If Tim Burton and Sam Raimi had a child, and they raised that child on nothing but LSD and Pink Floyd’s Dark Side of the Moon, that child could feasibly grow up to direct “The Nutcracker and the Four Realms,” a film so wild in its every creative decision that it almost succeeds through sheer ridiculous force alone. At different moments, it recalls any number of films, from “The Chronicles of Narnia” to “The Wizard of Oz” to “The Santa Clause 2,” but it more often than not dances away to another lunatic sequence before you can put your finger on what it’s causing you to remember. If we were to judge the film on the number of jaw-dropping “WTF” moments alone, this newest “Nutcracker” might earn a pass.
Unfortunately, we must also judge it by the characters and their uniform flatness, the underdeveloped story and performances that are, more often than not, memorable for all the wrong reasons. This doesn’t include star Mackenzie Foy (“Interstellar”) who leads the film as Clara, a young girl who finds herself whisked away to the magical land of the Four Realms while trying to unlock a mysterious box left to her by her late mother. Where so much of “The Nutcracker” relies on strange gimmicks and visual splendor to keep its audience’s attention, there’s genuine emotion and charm to Foy’s performance that keeps her watchable.
The rest of the cast, however, is best summed up by Keira Knightley’s (“Collateral Beauty”) turn as the Sugar Plum Fairy, the leader of the Land of Amusements. As with the rest of “Nutcracker,” Knightley’s performance is so bizarre that it nearly works — at the least, you’re kept wondering why she thought that voice was a good idea in the first place and why no one stepped in to tell her she sounds like Moaning Myrtle on helium — but as with the rest of “Nutcracker,” there’s nothing underneath to keep it interesting. She’s not funny or complex, and the dramatic turn her character winds up taking is completely unearned.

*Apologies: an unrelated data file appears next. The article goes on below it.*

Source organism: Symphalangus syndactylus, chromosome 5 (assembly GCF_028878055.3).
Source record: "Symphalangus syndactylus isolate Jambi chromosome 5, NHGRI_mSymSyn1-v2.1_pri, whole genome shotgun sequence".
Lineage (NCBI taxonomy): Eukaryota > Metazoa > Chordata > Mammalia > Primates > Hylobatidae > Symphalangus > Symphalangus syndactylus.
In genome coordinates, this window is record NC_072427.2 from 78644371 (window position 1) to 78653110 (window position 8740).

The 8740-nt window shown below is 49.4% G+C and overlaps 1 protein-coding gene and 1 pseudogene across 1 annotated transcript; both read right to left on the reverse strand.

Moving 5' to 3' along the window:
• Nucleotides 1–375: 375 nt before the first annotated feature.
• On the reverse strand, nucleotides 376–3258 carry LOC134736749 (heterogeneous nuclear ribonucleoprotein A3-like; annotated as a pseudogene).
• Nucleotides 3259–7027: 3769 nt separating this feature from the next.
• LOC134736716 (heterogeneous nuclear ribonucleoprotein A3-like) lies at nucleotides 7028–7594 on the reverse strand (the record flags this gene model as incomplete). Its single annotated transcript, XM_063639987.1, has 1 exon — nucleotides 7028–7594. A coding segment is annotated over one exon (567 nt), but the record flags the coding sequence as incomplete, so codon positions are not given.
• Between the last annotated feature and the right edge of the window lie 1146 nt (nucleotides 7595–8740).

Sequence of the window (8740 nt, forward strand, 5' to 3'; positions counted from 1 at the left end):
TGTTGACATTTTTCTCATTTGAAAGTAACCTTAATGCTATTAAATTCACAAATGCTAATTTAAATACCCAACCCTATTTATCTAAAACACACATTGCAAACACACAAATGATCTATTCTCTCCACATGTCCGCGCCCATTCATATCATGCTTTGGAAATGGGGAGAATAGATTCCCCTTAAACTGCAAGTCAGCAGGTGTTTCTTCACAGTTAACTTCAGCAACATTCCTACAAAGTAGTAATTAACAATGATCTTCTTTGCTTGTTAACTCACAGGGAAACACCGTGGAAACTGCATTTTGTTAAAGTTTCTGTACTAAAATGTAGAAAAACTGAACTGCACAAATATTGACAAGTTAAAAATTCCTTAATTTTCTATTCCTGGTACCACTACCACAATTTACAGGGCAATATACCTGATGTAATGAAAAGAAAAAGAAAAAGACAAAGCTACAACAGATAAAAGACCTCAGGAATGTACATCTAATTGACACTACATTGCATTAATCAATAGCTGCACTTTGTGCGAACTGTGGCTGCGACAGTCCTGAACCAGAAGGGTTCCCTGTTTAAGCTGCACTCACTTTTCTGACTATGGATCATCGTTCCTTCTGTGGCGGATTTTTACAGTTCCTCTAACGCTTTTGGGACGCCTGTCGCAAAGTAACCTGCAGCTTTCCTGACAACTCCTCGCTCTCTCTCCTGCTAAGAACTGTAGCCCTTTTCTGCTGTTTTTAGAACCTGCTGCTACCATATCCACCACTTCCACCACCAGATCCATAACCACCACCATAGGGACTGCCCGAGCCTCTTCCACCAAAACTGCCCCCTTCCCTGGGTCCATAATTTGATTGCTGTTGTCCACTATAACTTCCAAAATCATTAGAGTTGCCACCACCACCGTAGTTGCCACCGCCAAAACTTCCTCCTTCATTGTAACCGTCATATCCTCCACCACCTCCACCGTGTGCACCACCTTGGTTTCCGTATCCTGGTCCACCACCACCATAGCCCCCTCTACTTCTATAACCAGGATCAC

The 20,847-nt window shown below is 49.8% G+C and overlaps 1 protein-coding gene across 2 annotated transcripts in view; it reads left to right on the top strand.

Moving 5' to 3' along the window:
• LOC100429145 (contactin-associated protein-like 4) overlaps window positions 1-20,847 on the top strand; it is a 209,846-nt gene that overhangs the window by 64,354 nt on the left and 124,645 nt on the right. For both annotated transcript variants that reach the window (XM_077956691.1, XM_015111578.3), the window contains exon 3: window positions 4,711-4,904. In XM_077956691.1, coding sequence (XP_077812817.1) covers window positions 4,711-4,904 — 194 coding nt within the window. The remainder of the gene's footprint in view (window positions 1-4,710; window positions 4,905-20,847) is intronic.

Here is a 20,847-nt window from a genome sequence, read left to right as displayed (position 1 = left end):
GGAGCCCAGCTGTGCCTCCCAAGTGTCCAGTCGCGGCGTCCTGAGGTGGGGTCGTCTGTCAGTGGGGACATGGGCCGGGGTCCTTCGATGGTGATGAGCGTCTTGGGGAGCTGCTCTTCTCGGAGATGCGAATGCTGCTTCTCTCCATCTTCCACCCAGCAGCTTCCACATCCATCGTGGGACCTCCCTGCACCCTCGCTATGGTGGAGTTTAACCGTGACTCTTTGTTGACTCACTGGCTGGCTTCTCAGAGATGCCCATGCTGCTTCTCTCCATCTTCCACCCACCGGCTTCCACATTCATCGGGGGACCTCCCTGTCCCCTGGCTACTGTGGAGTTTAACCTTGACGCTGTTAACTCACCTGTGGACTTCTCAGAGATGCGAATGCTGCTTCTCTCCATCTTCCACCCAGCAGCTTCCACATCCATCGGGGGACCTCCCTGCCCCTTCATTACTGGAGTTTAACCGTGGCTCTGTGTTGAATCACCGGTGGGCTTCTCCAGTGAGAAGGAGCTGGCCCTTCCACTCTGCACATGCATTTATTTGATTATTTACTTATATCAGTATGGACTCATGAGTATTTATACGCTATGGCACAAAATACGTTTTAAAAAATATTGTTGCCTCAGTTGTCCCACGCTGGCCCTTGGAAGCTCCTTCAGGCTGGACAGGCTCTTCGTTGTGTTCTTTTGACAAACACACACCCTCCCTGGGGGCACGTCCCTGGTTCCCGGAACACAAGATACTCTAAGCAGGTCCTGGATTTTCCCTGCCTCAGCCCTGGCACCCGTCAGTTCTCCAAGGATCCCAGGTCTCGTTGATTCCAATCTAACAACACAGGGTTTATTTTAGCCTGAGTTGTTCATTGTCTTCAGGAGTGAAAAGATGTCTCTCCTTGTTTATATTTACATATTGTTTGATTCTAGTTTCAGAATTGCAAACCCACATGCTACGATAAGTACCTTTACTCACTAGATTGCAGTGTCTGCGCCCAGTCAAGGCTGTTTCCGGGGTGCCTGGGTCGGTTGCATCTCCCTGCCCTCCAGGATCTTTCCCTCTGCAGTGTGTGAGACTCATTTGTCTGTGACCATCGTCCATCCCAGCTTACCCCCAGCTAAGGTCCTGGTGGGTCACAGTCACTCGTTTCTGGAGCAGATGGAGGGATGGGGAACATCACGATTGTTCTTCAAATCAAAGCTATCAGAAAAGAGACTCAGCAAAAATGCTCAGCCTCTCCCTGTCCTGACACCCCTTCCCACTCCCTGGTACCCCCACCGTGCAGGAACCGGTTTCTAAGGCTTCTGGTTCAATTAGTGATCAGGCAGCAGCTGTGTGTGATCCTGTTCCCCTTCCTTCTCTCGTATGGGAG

Similarly weak writing abounds, as even Clara falls prey to an arc that doesn’t change her so much as it affirms what we already knew about her. She begins “Nutcracker” as an inventive young woman confident in her mechanical skill, and for all the story’s talk about using what makes her special, she never wavers in that confidence. If she is meant to be recovering from her mother’s death, the closest thing to an alternative arc we’re given, then there’s no focus lent to that goal. It’s a forced “believe in yourself” lesson that’s never convincing for all Foy’s talents and is communicated in the same way as “Kung Fu Panda” virtually verbatim.
The one stalwartly good aspect is the visuals. While the effects will likely date themselves within a few years, the production design is breathtaking from top to bottom and there are a couple smart visual homages to other films, including a beautiful send-up to the “Toccata and Fugue in D minor” segment of “Fantasia.” Some of the costumes are sillier than others — Richard E. Grant (“Can You Ever Forgive Me?”) looks like Arnold Schwarzenegger’s Mr. Freeze worked him over with a lead pipe and Eugenio Derbez (“Geostorm”) looks like a Fox News anchor’s idea of what will happen if you smoke pot even once — but for the vast majority of “Nutcracker,” they’re ravishing.
The rest of “The Nutcracker and the Four Realms” must rely on its oddness to make it work, and while scenes of Keira Knightley eating the cotton candy that grows in place of her hair are certainly interesting, they hardly make it watchable. For that, it must rely on what actually counts — the story, the characters, the themes — yet in all these areas, the film is lacking. Maybe younger audiences will gravitate towards the bright colors and quirky characters, but that kind of surface-level enjoyment only lasts until the next movie that relies on those exact same things.